By analyzing high purity copper samples, such as copper roofs, gutters, even lightning rods, taken from buildings in Hiroshima after the blast – and which had been carefully preserved by the Japanese since the war – the scientists were able to quantify traces of a nickel isotope produced when fast neutrons interacted with the copper atoms in the metal.
Straume and Livermore colleagues Alfredo Marchetti and Jeff McAninch devised hyper pure methods to extract the very small quantities of this nickel isotope (63Ni) from the copper metal. Advanced accelerator mass spectrometry analysis was then developed, first at Livermore and then at Munich, Germany by a joint U.S.-German team organized by Straume, to detect the amount of the nickel isotope at the atomic level. Before Straume and colleagues began the work, these analytical capabilities did not even exist.
Japanese colleagues, principally Shoichiro Fujita of the Radiation Effects Research Foundation in Hiroshima, painstakingly mapped the precise location of each metal sample in relation to the exact spot of detonation. Modeling calculations were then meticulously done in California by Stephen Egbert and colleagues at La Jolla's Science Applications International Corporation. In the end, these globe-hopping measurements validated the level of neutrons calculated by DS02 at Hiroshima.
"We had finally resolved the neutron discrepancy," said Straume recently in his Ames office crowded with material from the work. He is quick to credit the work's success to his U.S., Japanese and German counterparts in what has truly been an international collaboration.
The team's exhaustive two-volume text on their innovative methodology and techniques – with Straume as the lead author on two neutron measurement chapters – established the new benchmark for dosimetry. The research is a "tour de force experimentally," says Warren K. Sinclair, past president of the National Council on Radiation Protection and Measurements and presently president emeritus.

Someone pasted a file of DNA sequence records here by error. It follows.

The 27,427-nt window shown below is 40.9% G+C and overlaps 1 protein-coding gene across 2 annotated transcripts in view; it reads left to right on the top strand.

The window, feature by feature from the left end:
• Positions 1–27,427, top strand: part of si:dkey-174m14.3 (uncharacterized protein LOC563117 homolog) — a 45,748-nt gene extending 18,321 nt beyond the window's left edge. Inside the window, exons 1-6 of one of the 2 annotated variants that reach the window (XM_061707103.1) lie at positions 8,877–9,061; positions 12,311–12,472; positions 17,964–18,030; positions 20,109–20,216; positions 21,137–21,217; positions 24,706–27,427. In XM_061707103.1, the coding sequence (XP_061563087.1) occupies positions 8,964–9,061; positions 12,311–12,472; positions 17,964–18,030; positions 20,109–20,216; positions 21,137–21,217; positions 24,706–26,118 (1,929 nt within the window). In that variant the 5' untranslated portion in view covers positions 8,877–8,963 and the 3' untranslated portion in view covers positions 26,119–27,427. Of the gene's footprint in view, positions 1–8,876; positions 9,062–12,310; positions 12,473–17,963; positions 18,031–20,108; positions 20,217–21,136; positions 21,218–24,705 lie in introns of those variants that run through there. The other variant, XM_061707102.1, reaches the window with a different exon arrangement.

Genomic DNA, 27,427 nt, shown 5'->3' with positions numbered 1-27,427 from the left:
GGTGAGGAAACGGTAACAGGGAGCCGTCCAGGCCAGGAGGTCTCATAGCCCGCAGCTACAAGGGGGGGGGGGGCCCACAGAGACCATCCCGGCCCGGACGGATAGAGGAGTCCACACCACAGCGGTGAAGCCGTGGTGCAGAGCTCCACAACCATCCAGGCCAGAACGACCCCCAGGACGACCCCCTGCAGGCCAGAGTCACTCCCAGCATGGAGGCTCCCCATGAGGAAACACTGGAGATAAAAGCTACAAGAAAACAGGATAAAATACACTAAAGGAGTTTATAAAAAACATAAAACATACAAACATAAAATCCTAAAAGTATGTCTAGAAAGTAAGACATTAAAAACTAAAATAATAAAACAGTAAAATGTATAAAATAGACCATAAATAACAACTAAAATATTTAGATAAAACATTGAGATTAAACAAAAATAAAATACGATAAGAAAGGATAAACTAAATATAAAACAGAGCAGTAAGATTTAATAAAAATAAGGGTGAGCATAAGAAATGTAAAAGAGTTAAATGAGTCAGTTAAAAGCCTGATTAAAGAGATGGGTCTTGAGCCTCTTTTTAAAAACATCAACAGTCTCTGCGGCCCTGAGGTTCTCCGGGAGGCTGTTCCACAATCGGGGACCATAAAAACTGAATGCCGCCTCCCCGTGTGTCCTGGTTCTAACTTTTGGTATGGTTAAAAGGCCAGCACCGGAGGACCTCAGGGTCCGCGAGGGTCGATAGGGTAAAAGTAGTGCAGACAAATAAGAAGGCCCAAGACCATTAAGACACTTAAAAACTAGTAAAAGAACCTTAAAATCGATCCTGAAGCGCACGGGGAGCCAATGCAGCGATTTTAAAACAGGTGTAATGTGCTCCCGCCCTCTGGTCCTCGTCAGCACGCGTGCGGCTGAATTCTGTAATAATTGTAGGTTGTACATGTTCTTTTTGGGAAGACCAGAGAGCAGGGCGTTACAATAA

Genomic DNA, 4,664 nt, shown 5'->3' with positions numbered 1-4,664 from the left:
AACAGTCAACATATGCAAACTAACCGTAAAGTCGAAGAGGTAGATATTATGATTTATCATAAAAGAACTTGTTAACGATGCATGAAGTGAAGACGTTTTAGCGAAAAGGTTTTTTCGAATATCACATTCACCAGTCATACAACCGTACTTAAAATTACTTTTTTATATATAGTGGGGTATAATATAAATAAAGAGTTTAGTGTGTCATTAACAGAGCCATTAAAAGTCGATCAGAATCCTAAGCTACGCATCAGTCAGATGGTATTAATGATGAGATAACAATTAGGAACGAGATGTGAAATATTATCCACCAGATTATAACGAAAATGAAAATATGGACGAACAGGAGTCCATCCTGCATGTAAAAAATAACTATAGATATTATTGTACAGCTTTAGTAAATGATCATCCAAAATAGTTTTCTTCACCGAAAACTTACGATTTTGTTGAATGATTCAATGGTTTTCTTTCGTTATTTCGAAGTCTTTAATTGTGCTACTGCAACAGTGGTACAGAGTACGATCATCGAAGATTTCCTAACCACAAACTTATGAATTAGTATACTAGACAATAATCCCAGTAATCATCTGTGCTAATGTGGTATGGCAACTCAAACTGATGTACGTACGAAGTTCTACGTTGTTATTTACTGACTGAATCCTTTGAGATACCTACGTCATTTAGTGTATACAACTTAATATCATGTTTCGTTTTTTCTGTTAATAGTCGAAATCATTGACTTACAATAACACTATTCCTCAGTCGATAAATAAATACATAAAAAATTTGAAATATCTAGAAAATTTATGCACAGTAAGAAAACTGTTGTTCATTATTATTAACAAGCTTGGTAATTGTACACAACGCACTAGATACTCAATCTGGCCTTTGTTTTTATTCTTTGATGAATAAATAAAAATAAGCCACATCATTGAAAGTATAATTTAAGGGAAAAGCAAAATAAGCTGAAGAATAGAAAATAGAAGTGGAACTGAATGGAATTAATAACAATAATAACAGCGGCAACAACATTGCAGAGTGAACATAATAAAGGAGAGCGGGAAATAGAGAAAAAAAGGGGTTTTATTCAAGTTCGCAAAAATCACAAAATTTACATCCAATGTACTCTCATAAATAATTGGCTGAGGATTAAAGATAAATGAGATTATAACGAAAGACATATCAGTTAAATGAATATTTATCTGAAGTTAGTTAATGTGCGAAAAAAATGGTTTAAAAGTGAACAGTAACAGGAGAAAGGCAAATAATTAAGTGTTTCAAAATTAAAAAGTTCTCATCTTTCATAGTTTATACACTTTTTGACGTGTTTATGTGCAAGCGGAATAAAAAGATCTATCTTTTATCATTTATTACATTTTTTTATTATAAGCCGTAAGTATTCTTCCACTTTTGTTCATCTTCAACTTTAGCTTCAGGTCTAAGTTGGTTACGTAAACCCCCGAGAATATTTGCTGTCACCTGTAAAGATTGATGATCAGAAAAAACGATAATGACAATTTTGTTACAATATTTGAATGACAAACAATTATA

"(The study) is viewed as the authoritative work in radiation measurement," says Ames Life Sciences Division head Dr. Russell Kerschmann.
The team's results will be incorporated into new guidelines for risk estimates for radiation exposure and in fields such as cancer treatment and post-9/11 emergency preparedness. They will also be used in standards for space travel, as interstellar radiation will continue to be a significant obstacle to human exploration of space.
Presently, as Ames' lead scientist for Life Sciences, Straume is concerned with radiation levels that future space explorers may be subjected to on NASA missions to other planetary bodies. His groundbreaking work on terrestrial radiation will lay the foundation for similar studies in space.
"We are extremely lucky to have Tore here at Ames as the linchpin of our new space radiation program," says Ames' Kerschmann. "This recognition speaks of his stature among his peers."
In addition to his space radiation work, Straume is presently preparing a paper on the effects of the Chernobyl nuclear power plant disaster in the Ukraine. Like the Hiroshima research, this will involve reassessing historical data, coming up with new, more accurate ways of measuring radiation, and then gleaning innovative science – and hope for survivors – from past tragedies.
NASA Ames Research Center